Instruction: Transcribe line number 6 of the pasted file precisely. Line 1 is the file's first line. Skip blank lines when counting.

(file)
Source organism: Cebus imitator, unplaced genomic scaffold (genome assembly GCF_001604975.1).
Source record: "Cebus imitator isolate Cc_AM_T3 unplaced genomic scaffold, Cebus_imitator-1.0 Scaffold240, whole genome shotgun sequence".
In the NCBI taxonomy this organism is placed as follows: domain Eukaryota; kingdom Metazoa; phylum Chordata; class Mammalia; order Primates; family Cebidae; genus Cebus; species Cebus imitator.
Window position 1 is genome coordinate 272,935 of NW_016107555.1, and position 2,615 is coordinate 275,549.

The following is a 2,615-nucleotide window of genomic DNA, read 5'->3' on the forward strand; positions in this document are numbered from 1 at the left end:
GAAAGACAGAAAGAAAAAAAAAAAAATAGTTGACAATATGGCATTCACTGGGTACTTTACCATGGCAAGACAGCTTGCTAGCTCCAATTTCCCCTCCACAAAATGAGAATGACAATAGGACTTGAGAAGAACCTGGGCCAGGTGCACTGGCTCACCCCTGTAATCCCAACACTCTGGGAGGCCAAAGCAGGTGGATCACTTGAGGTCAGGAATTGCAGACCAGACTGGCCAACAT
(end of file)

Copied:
GAAAGACAGAAAGAAAAAAAAAAAAATAGTTGACAATATGGCATTCACTGGGTACTTTACCATGGCAAGACAGCTTGCTAGCTCCAATTTCCCCTCCACAAAATGAGAATGACAATAGGACTTGAGAAGAACCTGGGCCAGGTGCACTGGCTCACCCCTGTAATCCCAACACTCTGGGAGGCCAAAGCAGGTGGATCACTTGAGGTCAGGAATTGCAGACCAGACTGGCCAACAT